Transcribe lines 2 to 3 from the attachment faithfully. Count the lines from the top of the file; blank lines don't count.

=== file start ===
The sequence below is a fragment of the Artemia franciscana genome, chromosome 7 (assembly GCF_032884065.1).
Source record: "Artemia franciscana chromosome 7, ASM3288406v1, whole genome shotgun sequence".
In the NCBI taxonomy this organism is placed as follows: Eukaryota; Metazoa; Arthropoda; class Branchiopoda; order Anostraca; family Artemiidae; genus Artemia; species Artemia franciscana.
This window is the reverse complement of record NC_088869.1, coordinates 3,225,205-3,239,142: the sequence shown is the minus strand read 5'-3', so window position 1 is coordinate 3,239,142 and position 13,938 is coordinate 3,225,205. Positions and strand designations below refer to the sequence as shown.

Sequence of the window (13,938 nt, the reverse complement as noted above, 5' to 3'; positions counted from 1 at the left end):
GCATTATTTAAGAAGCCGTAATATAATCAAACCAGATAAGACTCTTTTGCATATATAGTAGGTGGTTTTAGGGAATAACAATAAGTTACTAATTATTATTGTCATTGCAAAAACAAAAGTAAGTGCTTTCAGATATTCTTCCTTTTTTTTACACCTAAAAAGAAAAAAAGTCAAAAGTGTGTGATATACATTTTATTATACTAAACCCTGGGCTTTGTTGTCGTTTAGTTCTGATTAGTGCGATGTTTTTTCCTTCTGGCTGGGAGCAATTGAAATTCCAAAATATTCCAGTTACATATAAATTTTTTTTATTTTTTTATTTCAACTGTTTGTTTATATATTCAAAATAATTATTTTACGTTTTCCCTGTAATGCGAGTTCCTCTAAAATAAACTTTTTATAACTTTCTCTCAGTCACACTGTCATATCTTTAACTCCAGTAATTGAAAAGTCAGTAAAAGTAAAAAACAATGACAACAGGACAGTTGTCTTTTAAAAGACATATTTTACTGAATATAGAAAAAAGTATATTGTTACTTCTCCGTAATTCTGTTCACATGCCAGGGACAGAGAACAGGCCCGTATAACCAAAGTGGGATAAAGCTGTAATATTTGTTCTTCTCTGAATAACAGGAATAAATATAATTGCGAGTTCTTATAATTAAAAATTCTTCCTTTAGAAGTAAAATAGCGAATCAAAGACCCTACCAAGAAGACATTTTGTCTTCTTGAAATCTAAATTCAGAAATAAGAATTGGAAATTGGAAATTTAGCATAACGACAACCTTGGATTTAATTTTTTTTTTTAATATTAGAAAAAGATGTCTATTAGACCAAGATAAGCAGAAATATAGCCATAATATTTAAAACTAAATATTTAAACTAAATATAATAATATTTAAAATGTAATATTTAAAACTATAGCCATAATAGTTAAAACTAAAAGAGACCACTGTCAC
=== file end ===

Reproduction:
Source record: "Artemia franciscana chromosome 7, ASM3288406v1, whole genome shotgun sequence".
In the NCBI taxonomy this organism is placed as follows: Eukaryota; Metazoa; Arthropoda; class Branchiopoda; order Anostraca; family Artemiidae; genus Artemia; species Artemia franciscana.